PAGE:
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This last year of my life, I have been dedicated to healing and recovering from my history of disordered eating, anxiety, and toxic patterns.
Recovering from trauma or any type of emotional or mental challenge is possible, but it takes work. It takes constant effort.
If we want to create a completely new mental landscape, then we have to be willing to do the garden work. Ripping out the shrubs, weeds, and toxic behaviors of the mind that have been so easily grooved into our consciousness.
We need to plant new seeds of thought through writing, visualizing, cleansing the body; we need to create a strong support system around us in the form of friends, therapists, family, treatments; we need to create our personal oasis with the right tools, people, and atmospheres in order break free of the parts of ourselves that have been limiting us for so long.
It’s possible. For years, I told myself and wrongfully thought that I would be doomed forever to be stuck in these toxic ways. I didn’t see the potential in myself to actually recover or change my ways of living.
Body Acceptance and Rewiring the Brain
It’s called radical acceptance because it truly does feel radical and wild and so out of sorts. Our minds are so used to the habitual patterns and cycles that we become addicted to the thought processes that are telling us we are fat or not fit enough. It can become muddy, especially when we are dealing with emotional turbulence or mental illnesses like depression, anxiety, or eating disorders.
The psyche will find ways to self-sabotage and create false perceptions of self. It will come up with reasons why we are not good enough, and our toxic habitual cycles can leave us feeling trapped and not in control of our emotions. Once these grooves are so deeply engrained, it truly takes something like radical acceptance and surrender to switch out of the self-punishment mindset we are in and anchor into santosha, or contentment from within.
This is something I am trying to practice even on the days I feel physically unwell or uncomfortable with lots of autoimmune or hormonal symptoms. It feels radical and so unlike myself to, even if I have a laundry list of symptoms, surrender and accept the way I look or feel—to be able to look in the mirror and say, “This is how your body looks and feels today.”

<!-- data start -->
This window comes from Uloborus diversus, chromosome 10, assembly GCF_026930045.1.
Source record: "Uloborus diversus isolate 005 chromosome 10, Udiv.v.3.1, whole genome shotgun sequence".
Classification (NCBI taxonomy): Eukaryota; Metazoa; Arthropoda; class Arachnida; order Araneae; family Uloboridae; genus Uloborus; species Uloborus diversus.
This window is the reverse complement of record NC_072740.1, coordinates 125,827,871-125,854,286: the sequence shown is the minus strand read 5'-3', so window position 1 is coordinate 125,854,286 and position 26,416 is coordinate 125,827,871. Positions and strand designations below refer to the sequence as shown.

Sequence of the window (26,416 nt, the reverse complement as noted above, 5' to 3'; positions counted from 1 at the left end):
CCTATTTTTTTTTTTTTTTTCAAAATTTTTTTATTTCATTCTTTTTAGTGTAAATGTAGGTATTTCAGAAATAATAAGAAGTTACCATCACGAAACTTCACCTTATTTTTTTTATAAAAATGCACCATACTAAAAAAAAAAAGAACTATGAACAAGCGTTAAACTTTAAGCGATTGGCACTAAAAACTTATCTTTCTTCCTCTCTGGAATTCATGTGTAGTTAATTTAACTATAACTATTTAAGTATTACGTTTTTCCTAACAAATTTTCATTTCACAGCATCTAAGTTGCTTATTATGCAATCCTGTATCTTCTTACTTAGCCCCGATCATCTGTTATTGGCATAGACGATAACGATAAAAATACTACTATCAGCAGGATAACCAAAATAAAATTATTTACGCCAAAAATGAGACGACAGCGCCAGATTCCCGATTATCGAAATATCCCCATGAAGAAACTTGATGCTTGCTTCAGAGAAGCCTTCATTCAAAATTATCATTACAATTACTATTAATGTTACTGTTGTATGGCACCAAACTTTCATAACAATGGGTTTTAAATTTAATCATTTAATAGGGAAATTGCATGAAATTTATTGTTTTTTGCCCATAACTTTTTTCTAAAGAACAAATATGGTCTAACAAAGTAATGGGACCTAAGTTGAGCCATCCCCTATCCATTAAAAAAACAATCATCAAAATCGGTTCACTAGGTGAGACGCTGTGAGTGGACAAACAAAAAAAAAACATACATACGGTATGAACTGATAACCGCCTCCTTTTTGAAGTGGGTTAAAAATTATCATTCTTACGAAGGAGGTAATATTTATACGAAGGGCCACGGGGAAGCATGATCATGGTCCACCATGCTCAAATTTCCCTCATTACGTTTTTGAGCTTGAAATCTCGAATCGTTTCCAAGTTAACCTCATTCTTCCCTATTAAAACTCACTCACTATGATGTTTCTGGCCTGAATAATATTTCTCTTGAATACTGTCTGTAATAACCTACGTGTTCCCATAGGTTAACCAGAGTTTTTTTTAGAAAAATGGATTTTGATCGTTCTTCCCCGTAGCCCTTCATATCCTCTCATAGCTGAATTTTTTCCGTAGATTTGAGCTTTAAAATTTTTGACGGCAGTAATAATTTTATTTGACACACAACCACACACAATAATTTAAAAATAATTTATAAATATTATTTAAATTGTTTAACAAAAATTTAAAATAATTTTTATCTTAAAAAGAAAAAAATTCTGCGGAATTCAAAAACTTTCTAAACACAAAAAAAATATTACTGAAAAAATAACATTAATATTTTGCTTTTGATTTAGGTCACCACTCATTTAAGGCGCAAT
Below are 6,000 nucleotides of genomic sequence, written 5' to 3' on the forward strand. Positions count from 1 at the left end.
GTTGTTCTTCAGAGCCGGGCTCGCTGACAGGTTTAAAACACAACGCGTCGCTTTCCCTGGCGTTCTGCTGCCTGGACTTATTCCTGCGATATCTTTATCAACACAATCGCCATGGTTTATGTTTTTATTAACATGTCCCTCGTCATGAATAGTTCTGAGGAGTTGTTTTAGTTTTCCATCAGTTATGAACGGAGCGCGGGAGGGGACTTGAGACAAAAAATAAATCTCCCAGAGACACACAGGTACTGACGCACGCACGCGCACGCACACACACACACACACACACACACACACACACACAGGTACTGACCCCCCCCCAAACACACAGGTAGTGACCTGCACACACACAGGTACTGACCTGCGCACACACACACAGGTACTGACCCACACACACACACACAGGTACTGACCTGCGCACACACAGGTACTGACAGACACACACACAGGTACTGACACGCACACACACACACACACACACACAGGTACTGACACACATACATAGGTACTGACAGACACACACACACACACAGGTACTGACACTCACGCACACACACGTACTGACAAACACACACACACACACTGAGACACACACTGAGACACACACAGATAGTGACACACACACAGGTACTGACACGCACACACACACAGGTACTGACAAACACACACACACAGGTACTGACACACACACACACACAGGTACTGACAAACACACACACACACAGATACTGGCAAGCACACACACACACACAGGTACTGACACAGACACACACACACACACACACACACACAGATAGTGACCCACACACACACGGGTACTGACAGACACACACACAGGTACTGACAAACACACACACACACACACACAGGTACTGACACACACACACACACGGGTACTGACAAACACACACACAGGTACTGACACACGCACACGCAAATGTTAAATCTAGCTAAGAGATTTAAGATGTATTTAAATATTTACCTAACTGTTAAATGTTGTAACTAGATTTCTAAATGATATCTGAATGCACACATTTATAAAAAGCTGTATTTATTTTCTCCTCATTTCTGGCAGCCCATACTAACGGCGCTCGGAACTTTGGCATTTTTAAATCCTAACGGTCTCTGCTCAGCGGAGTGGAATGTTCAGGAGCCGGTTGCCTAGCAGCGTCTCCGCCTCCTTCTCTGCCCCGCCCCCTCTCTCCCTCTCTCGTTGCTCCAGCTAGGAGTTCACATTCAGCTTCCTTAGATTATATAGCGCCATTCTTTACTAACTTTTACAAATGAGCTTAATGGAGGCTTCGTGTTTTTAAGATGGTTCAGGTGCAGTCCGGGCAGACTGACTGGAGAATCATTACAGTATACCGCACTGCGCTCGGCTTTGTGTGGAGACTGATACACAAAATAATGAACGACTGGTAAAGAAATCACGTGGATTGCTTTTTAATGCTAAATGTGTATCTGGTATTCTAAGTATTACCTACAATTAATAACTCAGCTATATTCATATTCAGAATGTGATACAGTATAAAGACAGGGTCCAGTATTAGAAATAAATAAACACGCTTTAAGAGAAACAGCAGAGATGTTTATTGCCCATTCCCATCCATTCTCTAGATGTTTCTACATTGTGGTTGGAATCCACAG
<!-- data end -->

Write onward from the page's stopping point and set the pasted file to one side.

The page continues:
You can choose to tap into radical acceptance or you can literally fight and struggle and energetically freak out, which is going to cause more stress and inflammation to the body anyway.
Overriding and Separating Self from the Toxic Part of Self
Overriding old ways of living and parts of ourselves can be daunting. It’s an internal battle of new thought patterns and old, toxic cycles trying to make an appearance over and over again.
Overriding the old thought loops takes radical acceptance. Even if it feels insane and so unlike myself to truly find peace with my body, even on the worst of days when I feel swollen, puffy, or “gross,” I have to come to a point in my mind where I can separate myself from those thoughts because they are not mine. They have just been a part of my conditioning for over a decade—a lot having to do with my background in dance, which shaped my low self-esteem as a young six-year-old girl.
But those altered and untrue perceptions of myself that followed me all these years? That part of my psyche is no longer welcomed or enjoyed to be here.
So when I find myself stuck in a toxic cycle of self-detrimental body image thoughts, I quite literally imagine myself in my mind’s eye stepping in front of that part of myself, pushing her aside, overriding her, and making amends with my body. Or I step in front of her, and I separate myself from her, in order to evolve and transcend into a new way of being.
It takes practice, and a constant anchoring into knowing internally that 99 percent of my thoughts toward myself are wrong and untrue. “It’s all in my head” is a simple and cliché mantra that I use every day. Body dysmorphia is a real mental illness and it’s strange to navigate through. But it’s about catching those toxic thought loops, acknowledging them, and releasing them because you know deep down they are not true.
So the un-brainwashing continues, my friends. I struggled immensely for over 13 years of my life. Every time I looked in the mirror, I hated what I saw. I felt trapped in a body I perpetually hated, and for what? The cause of the self-hatred is a channel and a way for us to take out our emotional pain and trauma on ourselves, to soothe ourselves away from the pain by self-punishment and self-sabotage.
So if you have been suffering from an eating disorder, addiction, or any type of mental health issue that is body-related or correlated with self-esteem and body image, you are capable of healing. It is possible. If I can do it, so can you.
For guided meditations and a plethora of writing prompts, check out Gab’s Modern Meditation and creative writing course.
If you enjoyed this article, You can tune into Gab’s podcast, “The Vibe Within” where she interviews psychologists, holistic healers, tarot readers, and spiritual leaders in the wellness space.